In this article, you’ll discover how to play chords more effectively and how to strum more effectively, so you can combine both things and sound awesome when you play songs on your acoustic guitar. When you’re first starting out, you ... Continue Reading

In this article, you’ll discover how to play chords more effectively and how to strum more effectively, so you can combine both things and sound awesome when you play songs on your acoustic guitar. When you’re first starting out, you learn how to make chords like A, G, or others, and sometimes you can strum just one chord and sound great… but when you try to change to a different chord, it’s hard to make your hands and fingers cooperate. :-) But don’t get discouraged, because ALL guitarists go through this difficult stage. And I've got an easy way to help you sound great when you play chords on your acoustic. Important question… do you know any guitar chords yet? If you don’t, no worries, just continue reading (and watching).

Click on the video to play chords faster

By the end of this article, you’ll know how to both visualize chords and know how to play them more accurately and have smooth transitions from one to another.

Learn How To Visualize Your Chords Before You Actually Play Them

Visualization - creating chords in your head - will help you memorize chords much easier. In fact, you can use this skill to practice guitar chords, even if you don’t have a guitar in your hand. The first step is to make a list of chords you know how to play, and think about how to place your fingers on the guitar to play that chord. The idea behind this training is to get you ready and remember the chord pattern on your hand. This way you can play chords much faster without having to think about where your hand and fingers go when you’re changing chords on your acoustic guitar.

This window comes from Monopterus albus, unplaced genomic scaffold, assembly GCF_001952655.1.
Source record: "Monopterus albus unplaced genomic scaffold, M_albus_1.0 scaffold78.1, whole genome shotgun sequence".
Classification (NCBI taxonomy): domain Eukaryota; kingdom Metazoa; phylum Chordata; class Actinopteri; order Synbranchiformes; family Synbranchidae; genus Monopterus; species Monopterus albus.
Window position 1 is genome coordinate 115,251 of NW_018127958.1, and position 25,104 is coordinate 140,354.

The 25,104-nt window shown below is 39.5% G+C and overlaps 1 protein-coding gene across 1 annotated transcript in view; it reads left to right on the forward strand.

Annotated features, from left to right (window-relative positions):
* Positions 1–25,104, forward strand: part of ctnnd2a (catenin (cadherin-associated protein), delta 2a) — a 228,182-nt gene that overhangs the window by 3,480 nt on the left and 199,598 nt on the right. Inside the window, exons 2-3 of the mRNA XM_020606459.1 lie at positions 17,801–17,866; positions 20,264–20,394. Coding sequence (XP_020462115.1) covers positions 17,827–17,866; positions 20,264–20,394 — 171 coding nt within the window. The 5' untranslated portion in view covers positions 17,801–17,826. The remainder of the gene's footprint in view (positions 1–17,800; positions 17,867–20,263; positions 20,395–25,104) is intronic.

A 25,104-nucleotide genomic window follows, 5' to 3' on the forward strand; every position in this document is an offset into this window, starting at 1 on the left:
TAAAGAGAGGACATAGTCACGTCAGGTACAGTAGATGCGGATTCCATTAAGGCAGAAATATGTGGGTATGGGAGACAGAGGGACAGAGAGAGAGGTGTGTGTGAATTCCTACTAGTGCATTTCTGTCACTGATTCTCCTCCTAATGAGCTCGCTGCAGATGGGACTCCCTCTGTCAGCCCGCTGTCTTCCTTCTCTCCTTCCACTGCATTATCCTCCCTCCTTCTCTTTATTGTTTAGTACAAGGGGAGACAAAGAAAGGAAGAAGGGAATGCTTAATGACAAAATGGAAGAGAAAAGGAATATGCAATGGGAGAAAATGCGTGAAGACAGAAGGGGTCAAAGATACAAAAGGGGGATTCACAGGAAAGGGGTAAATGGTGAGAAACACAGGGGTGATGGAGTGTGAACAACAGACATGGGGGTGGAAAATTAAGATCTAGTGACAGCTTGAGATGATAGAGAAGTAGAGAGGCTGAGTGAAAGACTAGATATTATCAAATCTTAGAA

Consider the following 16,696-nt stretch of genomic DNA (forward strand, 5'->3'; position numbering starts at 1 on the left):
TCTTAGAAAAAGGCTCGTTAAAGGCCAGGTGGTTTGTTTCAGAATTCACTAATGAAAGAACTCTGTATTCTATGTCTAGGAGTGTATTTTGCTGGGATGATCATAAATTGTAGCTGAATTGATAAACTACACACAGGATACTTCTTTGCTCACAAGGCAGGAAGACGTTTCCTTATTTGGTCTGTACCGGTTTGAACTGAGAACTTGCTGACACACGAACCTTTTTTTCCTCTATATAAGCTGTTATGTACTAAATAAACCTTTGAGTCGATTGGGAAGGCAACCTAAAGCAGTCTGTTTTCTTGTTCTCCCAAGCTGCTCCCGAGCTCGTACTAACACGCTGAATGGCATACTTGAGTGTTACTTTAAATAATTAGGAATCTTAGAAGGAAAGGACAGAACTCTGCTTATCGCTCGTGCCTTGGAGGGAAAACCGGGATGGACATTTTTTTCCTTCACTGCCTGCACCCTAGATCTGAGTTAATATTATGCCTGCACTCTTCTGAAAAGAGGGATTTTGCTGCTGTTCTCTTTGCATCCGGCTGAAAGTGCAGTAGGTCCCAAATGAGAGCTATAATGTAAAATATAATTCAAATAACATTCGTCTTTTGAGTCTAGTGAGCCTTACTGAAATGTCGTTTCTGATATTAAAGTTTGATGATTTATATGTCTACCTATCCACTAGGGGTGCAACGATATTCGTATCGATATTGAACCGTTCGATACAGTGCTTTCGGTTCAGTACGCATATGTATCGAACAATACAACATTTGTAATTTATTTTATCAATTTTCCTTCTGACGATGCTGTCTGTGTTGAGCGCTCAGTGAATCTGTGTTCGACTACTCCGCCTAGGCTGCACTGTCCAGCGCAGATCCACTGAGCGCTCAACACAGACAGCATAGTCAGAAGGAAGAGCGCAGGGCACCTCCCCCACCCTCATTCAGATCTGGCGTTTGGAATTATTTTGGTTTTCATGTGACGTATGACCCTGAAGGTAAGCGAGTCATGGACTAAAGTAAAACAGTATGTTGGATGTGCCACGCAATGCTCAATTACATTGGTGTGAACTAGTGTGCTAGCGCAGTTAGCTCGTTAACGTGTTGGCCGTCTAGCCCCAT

Example of visualization for D chord:

  • The fourth string is open
  • Your first finger goes on the third string, second fret
  • Your ring finger goes on the second string, third fret
  • Your middle finger goes on the at the second fret
When you can visualize chords, you will know what to play when you look down on your guitar. Just knowing how to visualize chords helps you play better as well as build confidence.

A Simple Trick: Make Your Hand “Remember” Chord Shapes

Remember, visualization is key. When you can “see” chords in your head, and remember where all your fingers are supposed to go, you’re ready to start making your hands and fingers “remember” the chord shapes with muscle memory. Grab your guitar, tune it up, and make a chord with your hand. It doesn’t matter which one. Place all your fingers in the right spot (scroll up and review how to play D if you want), and press down on the strings. When everything’s ready, strum the strings. Don’t get discouraged if there’s a string or two that doesn’t ring out-right. Just relax (don’t get stressed!), and adjust your fingers until you can play the chord. Remember… relax! It’s OK if your fingers don’t know where to go yet. :-) Now, once you’ve got the chord sounding “right” when you strum it, lift ALL your fingers straight up from the fretboard… but hold the chord shape with your fingers. Now, holding that same shape - pretend your fingers are super-glued together in that shape - set your fingers down on the guitar exactly where they were before. Acoustic Guitar Workshop

“Bouncing” Chords To Build Muscle Memory

The purpose of this lesson is not to make you go fast and just be able to play that chord by moving your hand away super fast. Your goal is whenever you move your hand away from the chord to keep that shape with your fingers, have that pattern in place. The goal is to be able to play that chord without missing the strings and notes… and without having to waste time thinking about where your fingers go. “Bouncing” chords is a great way to build muscle memory. And it works with ANY chord shape. :-) And if you want to improve your guitar playing even faster, check out Acoustic Guitar by Steve Stine.